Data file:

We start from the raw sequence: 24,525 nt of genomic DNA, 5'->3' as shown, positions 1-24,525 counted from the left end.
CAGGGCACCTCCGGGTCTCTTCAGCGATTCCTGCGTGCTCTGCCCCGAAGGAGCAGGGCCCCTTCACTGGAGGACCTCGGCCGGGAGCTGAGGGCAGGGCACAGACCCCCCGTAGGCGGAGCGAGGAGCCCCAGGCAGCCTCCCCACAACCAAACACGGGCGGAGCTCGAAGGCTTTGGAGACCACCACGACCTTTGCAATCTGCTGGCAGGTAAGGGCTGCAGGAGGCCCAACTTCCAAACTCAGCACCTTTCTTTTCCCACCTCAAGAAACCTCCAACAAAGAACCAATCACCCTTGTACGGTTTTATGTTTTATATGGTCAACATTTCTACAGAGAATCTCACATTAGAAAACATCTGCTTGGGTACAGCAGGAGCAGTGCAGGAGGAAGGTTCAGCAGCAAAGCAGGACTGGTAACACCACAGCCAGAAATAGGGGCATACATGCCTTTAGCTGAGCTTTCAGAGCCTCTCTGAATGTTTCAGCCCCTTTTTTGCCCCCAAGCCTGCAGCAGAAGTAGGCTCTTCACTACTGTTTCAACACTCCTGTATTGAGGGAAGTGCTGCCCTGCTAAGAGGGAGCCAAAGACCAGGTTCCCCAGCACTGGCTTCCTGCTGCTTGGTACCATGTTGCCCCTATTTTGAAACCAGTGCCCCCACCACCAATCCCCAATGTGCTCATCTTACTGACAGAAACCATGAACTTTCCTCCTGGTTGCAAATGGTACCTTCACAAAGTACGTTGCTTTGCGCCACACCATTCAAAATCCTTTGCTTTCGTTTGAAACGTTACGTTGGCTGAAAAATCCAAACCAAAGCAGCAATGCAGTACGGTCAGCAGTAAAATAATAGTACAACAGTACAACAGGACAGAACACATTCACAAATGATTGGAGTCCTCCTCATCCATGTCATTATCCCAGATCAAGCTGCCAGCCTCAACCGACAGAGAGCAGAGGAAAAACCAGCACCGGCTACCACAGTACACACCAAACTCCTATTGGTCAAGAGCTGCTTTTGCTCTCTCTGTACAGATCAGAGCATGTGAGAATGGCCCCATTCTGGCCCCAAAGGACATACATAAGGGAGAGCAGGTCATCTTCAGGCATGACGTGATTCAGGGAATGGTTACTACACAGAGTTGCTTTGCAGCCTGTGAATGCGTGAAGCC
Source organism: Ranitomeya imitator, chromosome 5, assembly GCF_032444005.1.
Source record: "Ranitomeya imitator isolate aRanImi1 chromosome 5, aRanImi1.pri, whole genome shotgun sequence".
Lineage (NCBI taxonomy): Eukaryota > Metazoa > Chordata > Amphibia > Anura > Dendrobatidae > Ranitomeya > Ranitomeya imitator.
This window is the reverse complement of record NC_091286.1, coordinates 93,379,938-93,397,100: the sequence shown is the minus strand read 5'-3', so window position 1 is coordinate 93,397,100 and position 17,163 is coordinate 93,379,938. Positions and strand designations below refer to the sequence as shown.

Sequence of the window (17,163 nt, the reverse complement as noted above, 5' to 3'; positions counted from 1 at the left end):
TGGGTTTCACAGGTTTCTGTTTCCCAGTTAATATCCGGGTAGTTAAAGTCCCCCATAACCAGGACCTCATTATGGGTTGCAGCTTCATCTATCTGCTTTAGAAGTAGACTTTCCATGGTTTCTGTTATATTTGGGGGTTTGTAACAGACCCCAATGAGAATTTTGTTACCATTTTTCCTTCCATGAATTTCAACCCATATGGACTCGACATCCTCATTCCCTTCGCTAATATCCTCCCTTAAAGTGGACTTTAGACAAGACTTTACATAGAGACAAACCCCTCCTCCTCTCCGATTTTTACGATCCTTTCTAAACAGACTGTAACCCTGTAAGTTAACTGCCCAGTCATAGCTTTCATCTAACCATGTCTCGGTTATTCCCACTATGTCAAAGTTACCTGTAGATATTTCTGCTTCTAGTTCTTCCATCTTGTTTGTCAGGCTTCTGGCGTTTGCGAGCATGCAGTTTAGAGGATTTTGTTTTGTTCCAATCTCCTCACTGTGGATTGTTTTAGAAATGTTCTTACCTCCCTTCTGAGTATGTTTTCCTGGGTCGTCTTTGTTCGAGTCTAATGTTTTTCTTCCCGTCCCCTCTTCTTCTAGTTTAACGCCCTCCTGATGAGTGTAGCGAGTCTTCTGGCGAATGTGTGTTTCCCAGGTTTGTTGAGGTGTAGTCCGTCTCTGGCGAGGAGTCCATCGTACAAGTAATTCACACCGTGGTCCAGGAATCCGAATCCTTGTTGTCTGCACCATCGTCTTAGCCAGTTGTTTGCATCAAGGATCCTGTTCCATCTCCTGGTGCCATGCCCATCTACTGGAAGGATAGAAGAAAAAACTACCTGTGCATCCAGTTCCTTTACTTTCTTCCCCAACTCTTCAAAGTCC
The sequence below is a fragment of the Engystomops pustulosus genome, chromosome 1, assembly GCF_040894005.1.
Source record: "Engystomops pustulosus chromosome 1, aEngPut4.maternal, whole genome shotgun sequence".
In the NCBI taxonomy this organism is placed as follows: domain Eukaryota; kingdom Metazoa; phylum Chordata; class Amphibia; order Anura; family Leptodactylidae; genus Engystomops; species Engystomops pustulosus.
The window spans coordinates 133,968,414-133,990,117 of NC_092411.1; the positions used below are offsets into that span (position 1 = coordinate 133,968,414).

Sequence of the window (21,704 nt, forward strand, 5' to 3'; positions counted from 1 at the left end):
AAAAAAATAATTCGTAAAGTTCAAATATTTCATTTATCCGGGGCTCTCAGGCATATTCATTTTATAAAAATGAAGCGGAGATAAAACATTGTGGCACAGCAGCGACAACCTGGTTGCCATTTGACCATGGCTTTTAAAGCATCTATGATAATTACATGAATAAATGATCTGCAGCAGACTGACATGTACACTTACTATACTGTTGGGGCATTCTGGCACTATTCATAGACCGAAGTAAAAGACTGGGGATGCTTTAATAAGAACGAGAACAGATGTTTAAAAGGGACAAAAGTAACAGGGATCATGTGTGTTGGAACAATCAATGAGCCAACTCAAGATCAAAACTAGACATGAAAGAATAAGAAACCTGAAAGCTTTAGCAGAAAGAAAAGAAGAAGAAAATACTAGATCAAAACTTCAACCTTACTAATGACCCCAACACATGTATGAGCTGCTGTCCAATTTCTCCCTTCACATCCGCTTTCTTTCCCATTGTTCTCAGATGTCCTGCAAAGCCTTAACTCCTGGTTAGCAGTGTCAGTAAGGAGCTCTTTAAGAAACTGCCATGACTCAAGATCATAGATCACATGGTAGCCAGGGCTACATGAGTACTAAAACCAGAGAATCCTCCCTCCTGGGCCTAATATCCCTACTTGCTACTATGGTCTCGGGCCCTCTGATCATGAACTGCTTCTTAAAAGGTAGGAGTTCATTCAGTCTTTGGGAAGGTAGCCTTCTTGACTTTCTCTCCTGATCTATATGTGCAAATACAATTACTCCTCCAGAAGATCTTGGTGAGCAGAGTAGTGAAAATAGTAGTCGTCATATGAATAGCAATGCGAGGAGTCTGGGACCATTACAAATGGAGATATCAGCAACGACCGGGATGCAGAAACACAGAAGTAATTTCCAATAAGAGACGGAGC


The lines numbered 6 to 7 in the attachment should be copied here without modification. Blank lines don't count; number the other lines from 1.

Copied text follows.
This window is the reverse complement of record NC_091286.1, coordinates 93,379,938-93,397,100: the sequence shown is the minus strand read 5'-3', so window position 1 is coordinate 93,397,100 and position 17,163 is coordinate 93,379,938. Positions and strand designations below refer to the sequence as shown.

Sequence of the window (17,163 nt, the reverse complement as noted above, 5' to 3'; positions counted from 1 at the left end):